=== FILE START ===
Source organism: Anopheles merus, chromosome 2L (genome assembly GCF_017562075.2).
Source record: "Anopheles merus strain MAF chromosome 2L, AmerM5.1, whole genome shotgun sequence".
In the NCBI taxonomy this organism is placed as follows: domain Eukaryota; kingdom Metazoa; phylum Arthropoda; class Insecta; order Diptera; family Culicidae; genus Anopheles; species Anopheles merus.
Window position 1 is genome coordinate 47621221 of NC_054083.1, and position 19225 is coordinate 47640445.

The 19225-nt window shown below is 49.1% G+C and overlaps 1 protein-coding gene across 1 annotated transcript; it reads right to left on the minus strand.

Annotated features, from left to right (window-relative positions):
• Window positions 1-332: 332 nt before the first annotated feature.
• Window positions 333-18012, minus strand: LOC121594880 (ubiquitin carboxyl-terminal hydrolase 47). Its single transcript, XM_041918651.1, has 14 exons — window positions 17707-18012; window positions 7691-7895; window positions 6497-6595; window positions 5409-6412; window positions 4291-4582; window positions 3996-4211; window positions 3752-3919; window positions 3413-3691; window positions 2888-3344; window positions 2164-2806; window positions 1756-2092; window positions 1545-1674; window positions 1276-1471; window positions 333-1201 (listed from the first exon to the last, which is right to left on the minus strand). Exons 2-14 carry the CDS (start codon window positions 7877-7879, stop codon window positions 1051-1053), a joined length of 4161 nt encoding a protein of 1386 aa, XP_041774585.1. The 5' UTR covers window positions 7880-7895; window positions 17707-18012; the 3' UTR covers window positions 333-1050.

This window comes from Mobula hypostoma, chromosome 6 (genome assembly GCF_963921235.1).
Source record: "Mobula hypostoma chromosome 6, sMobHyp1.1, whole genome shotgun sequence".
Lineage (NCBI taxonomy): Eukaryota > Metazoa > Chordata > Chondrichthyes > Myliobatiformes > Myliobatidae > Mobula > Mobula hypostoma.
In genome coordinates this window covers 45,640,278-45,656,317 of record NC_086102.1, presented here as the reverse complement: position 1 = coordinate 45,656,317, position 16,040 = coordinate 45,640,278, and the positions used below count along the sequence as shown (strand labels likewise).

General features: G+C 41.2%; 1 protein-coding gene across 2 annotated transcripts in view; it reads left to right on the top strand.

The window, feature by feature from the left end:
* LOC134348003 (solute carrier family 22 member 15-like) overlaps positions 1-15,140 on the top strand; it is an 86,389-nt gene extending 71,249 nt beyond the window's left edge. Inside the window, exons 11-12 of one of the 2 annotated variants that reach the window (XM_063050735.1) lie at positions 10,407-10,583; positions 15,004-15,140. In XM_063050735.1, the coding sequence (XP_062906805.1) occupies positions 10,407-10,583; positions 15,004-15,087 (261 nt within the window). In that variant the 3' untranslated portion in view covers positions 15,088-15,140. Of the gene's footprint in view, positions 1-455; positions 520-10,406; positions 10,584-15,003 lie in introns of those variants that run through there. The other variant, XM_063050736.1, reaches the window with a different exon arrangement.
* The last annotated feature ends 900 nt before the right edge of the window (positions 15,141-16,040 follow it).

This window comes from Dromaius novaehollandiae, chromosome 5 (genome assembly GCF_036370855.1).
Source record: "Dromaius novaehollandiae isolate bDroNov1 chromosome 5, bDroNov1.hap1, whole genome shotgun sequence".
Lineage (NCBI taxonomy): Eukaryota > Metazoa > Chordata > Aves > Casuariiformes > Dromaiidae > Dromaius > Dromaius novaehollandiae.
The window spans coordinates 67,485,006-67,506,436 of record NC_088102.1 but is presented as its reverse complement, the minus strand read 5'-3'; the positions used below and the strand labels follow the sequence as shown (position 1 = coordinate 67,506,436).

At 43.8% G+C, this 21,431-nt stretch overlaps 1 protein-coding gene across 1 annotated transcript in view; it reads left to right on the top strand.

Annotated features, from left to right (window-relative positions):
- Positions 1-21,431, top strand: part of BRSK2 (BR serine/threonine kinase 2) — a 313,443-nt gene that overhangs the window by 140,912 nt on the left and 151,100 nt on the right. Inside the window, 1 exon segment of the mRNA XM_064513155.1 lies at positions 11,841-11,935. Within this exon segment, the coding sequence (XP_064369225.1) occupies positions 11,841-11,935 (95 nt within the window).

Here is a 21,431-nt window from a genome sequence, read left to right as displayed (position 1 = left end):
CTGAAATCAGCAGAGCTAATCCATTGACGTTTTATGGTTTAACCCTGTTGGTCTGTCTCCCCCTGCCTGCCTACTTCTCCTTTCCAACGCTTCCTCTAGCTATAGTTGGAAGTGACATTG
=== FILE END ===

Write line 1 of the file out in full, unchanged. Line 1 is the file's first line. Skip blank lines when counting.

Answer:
Source organism: Anopheles merus, chromosome 2L (genome assembly GCF_017562075.2).